Several more Veterans Experience Action Centers including San Juan, Puerto Rico, Sep. 4-6, 2019; and Cary, North Carolina, Sep. 18-21, 2019, are being planned.
This article originally appeared on VAntage Point. Follow @DeptVetAffairs on Twitter.
Any time in life that you do something, you tend to forget the bad and remember the good. I remembered the good. I wasn’t sure I wanted to remember the bad.
For a long time, I talked to a bunch of my peers in the Special Forces community that had made the trip back to Vietnam. They wanted to go back and see what it, see what it was like for whatever reason. Everybody has a personal reason that they want to do it.
I never found a reason because I’ve always had this whole thing in my mind, when I have a traumatic situation – I’ve got a box I put it in my head and I just put it away. After a while, I decided that it was probably time to take some of those back out, and so I said yes going back to Vietnam.
Surprisingly to me, it provided closure to a circle that I didn’t know was open. It was an interesting experience. It was a cathartic experience. It was an experience that closed that loop for me that had been open because I chose not to close it before.
I didn’t know that I needed to do that.
I’ve been back to Vietnam and I would recommend to anyone who has ever been there in a combat role, go back and look at it. Don’t be afraid of your past. Address it and deal with it.
Make your experience count.
Richard Rice 5th Special Forces Group US Army 1966-94 Senior Advisor, GORUCK
#WWIII, #NoWarWithIran, and other trending Twitter hashtags from the past week reveal the anxiety people across the globe are feeling amid near-boiling-point tensions between the US and Iran.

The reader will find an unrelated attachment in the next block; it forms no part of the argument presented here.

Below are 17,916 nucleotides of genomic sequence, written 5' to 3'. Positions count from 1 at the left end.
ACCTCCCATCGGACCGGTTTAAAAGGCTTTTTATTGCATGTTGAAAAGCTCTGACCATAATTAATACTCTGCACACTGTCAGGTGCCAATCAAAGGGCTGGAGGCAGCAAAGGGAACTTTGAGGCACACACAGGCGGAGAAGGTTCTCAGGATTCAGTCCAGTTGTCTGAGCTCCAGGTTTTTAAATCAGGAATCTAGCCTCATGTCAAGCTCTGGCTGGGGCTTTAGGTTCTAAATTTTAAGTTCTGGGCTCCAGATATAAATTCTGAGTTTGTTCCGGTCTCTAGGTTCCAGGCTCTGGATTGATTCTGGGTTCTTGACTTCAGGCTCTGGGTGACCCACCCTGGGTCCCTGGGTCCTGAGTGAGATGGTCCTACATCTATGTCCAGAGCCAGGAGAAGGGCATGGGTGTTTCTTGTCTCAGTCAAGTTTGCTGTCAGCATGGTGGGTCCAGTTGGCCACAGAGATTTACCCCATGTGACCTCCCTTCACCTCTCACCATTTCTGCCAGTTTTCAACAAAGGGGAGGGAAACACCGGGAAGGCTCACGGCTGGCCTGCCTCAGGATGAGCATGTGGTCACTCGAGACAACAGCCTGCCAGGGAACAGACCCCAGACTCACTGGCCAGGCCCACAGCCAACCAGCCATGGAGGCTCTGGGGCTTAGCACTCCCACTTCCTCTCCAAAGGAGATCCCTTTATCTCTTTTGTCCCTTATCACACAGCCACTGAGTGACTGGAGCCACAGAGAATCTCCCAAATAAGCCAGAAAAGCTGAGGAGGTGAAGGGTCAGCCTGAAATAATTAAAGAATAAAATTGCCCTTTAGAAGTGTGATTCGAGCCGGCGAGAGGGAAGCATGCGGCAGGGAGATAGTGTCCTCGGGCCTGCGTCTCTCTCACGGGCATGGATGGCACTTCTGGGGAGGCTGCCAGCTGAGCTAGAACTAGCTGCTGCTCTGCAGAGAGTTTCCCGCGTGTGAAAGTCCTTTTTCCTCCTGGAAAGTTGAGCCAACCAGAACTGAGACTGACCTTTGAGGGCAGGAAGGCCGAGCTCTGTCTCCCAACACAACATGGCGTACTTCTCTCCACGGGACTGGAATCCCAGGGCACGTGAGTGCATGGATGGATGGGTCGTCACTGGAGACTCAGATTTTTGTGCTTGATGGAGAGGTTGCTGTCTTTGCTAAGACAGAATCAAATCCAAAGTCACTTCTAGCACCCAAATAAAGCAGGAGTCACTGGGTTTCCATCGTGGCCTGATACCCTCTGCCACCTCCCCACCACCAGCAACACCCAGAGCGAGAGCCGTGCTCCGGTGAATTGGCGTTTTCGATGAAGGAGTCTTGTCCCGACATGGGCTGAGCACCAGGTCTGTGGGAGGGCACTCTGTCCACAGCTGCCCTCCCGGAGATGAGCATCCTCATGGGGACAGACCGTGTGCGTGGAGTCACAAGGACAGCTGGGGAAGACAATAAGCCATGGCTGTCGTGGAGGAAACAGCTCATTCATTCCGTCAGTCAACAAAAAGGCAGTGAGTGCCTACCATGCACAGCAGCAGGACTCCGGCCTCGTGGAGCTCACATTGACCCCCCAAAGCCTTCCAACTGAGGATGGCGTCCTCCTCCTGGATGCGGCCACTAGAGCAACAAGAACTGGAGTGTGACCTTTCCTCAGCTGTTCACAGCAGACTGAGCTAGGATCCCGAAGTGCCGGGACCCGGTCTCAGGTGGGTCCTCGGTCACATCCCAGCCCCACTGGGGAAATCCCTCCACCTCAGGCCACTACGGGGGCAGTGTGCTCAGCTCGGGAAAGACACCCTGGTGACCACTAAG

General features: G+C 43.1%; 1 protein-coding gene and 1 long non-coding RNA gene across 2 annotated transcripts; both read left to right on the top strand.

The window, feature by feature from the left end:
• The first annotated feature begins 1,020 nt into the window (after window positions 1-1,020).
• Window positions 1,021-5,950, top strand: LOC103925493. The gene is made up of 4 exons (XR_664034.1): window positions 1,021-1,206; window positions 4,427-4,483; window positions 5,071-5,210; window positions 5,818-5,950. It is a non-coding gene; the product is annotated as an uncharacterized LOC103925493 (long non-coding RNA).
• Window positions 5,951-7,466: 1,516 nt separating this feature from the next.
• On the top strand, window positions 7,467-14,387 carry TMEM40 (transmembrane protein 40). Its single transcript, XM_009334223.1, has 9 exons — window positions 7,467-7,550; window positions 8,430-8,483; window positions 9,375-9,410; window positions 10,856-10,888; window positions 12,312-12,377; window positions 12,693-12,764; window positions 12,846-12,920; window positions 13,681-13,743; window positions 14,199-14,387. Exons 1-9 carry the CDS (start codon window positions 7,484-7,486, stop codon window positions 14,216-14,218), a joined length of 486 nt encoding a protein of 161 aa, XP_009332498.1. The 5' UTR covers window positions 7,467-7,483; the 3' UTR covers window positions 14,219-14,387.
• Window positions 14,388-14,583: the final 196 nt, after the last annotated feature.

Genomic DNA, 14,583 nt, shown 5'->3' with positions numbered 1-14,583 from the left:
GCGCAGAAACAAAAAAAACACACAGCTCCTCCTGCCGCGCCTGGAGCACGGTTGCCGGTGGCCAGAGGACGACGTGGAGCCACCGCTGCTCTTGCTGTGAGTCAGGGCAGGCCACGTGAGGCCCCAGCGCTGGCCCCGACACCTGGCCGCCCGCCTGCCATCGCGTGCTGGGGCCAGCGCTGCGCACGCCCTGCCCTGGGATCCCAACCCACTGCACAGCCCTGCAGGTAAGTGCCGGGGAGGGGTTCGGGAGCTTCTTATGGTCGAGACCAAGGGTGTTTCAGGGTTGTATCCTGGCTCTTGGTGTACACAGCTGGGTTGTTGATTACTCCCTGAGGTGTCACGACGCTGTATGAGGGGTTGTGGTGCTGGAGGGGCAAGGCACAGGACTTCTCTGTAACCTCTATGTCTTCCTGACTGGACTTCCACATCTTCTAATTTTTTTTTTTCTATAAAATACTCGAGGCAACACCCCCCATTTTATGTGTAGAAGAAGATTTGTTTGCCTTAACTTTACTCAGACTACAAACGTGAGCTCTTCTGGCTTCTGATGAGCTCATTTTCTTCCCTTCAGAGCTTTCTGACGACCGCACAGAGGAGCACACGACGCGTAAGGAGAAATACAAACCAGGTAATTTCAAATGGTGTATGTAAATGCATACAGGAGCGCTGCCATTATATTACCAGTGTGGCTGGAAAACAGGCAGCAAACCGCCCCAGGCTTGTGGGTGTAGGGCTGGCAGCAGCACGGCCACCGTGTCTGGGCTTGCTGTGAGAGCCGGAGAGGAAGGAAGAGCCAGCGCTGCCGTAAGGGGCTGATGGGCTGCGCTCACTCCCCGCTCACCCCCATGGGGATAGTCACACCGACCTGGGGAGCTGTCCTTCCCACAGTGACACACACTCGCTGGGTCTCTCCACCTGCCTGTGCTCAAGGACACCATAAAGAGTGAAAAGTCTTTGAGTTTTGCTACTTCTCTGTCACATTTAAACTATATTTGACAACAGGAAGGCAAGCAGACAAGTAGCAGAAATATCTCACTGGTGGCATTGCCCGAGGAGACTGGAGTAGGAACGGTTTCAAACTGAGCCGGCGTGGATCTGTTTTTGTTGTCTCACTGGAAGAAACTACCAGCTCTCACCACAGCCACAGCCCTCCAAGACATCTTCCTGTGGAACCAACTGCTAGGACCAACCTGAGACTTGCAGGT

The US is sending 3,500 Army paratroopers to the Middle East, reports Tuesday revealed, adding more uncertainty — especially for military families.
To add to that distress, those being deployed have been told to leave their cellphones at home.
Eighteen-year old Melissa Morales is one of those family members caught off guard. Her twin sister, Cristina, is scheduled to leave Wednesday, she said in an interview with CNN.
“As her twin sister, it kind of hurts. It stings,” she told the outlet.
Research shows deployment can have a very real psychological impact on family members, particularly military spouses and children.
(U.S. Army photo by Sgt. Sean Mathis)
Among a range of feelings, studies have shown that families of deployed military personnel experience a range of challenging emotions.
Learning of a spouse’s deployment can mean “emotional chaos.”
A qualitative study of 11 women married to deployed Army Reserve military members had a heart-wrenching finding.
Nearly all of the women described the moment they learned their husband would have to deploy fell into a category researchers call “emotional chaos,” or experiencing a range of emotions — like stress, disbelief, and sadness — all at once.
Partners of those deployed report higher levels of anxiety and stress.
One study of 130 US military spouses (68 spouses of non-deployed servicemen and 62 spouses of servicemen deployed to a combat zone) took a close look at stress.
Spouses of deployed servicemen had markedly higher stress scores than spouses of non-deployed service members, the study found. Additionally, anxiety levels were “significantly higher in spouses of deployed versus non deployed servicemen,” the researchers found.
Spouses are at an increased risk for substance abuse.
UK-based King’s Centre for Military Health Research collected data from 405 women in military families with at least one child.
Shared routines, rituals and set rules help keep members feeling stable and grounded.
These women reported higher rates of binge drinking than women in the general population, 9.7% compared to 8.9%, respectively. They also reported higher rates of depression, 7% compared to 3%.
For parents, there’s often no room for self-care.
When spouses deploy, many partners are left to take care of their families by themselves.